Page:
SEOUL -- In an effort to reduce air pollution, a provincial government will use old telephone booths, which are hardly used, to establish a battery-sharing network for deliverymen who use motorcycles. Street telephone booths will be turned into charging depots where deliverymen can quickly replace depleted battery packs. Such a battery-sharing method is popular in Southeast Asia.
Food deliverymen in an urban environment travel a daily average distance of about 100 kilometers (62 miles). They shun electric motorcycles and scooters because they can only travel up to about 60 kilometers per charge. Emissions from fossil-fueled motorcycles account for 5.7 percent of total air pollution emitted by vehicles.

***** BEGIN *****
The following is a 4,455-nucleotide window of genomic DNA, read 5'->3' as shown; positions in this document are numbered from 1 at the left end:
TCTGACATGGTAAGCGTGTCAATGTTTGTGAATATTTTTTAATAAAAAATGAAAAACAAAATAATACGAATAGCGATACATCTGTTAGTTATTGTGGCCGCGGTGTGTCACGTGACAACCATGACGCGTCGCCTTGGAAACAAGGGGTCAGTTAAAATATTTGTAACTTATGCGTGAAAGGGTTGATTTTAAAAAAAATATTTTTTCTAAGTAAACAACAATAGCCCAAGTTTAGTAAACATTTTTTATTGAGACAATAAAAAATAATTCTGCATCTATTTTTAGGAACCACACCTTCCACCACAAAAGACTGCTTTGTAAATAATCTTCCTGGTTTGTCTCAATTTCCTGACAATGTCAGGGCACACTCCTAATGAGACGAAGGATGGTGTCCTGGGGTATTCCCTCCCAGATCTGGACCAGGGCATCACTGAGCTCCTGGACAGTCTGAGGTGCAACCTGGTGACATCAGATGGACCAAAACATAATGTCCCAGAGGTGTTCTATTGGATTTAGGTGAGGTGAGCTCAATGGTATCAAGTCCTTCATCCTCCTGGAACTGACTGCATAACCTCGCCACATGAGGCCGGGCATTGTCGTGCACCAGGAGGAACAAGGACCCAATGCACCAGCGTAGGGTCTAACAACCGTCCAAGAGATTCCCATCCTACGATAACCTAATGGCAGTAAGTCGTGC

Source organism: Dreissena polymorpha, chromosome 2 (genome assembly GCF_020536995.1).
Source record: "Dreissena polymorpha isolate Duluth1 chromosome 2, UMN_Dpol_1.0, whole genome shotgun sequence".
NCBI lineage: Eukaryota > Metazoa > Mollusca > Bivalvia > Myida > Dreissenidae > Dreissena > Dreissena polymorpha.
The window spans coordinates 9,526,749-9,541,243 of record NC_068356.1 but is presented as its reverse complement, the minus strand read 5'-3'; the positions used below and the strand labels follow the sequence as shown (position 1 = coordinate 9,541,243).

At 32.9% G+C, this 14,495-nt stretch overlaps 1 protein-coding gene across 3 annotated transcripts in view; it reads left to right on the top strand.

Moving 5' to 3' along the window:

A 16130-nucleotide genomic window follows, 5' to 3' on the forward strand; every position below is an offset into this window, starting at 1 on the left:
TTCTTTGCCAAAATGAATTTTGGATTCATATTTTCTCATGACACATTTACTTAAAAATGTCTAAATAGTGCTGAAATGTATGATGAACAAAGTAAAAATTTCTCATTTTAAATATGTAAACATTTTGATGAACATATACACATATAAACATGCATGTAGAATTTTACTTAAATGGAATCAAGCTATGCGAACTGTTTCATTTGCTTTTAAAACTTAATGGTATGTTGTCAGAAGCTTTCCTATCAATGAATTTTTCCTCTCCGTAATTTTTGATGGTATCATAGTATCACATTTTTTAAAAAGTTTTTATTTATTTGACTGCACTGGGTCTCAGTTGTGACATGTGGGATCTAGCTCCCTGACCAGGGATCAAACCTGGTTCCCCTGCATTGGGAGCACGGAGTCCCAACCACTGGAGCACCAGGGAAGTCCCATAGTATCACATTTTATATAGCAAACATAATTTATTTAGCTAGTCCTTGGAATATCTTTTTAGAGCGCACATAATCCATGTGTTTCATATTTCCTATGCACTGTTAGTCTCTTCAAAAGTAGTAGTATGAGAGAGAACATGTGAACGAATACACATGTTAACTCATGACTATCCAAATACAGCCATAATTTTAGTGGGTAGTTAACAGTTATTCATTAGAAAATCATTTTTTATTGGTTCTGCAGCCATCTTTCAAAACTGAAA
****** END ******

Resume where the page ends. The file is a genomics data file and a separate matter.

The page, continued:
South Gyeongsang Province said in a statement on March 23 that it would work with DNA Motors, a motorbike maker, and KT Linkus, a battery-sharing platform operator wing of KT, to establish a battery-sharing network in urban areas.
"We will provide subsidies to delivery companies to promote the battery-sharing system," Park Mi-sung, an official at the provincial government's climate and atmosphere management team, told Aju Business Daily. The province would provide up to 3.3 million ($2,910) in subsidies each to 1,100 electric bikes.
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